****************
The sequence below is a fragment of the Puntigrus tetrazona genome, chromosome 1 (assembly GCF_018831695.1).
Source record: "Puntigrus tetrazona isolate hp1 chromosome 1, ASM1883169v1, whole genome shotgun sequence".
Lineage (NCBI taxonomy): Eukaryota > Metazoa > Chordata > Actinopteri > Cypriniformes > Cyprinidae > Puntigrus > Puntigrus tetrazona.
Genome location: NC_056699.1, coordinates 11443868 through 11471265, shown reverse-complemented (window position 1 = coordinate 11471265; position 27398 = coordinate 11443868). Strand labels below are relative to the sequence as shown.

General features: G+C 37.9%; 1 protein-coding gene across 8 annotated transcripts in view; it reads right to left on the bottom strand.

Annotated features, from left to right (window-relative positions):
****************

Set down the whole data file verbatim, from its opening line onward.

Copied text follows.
The sequence below is a fragment of the Puntigrus tetrazona genome, chromosome 1 (assembly GCF_018831695.1).
Source record: "Puntigrus tetrazona isolate hp1 chromosome 1, ASM1883169v1, whole genome shotgun sequence".
Lineage (NCBI taxonomy): Eukaryota > Metazoa > Chordata > Actinopteri > Cypriniformes > Cyprinidae > Puntigrus > Puntigrus tetrazona.
Genome location: NC_056699.1, coordinates 11443868 through 11471265, shown reverse-complemented (window position 1 = coordinate 11471265; position 27398 = coordinate 11443868). Strand labels below are relative to the sequence as shown.

General features: G+C 37.9%; 1 protein-coding gene across 8 annotated transcripts in view; it reads right to left on the bottom strand.

Annotated features, from left to right (window-relative positions):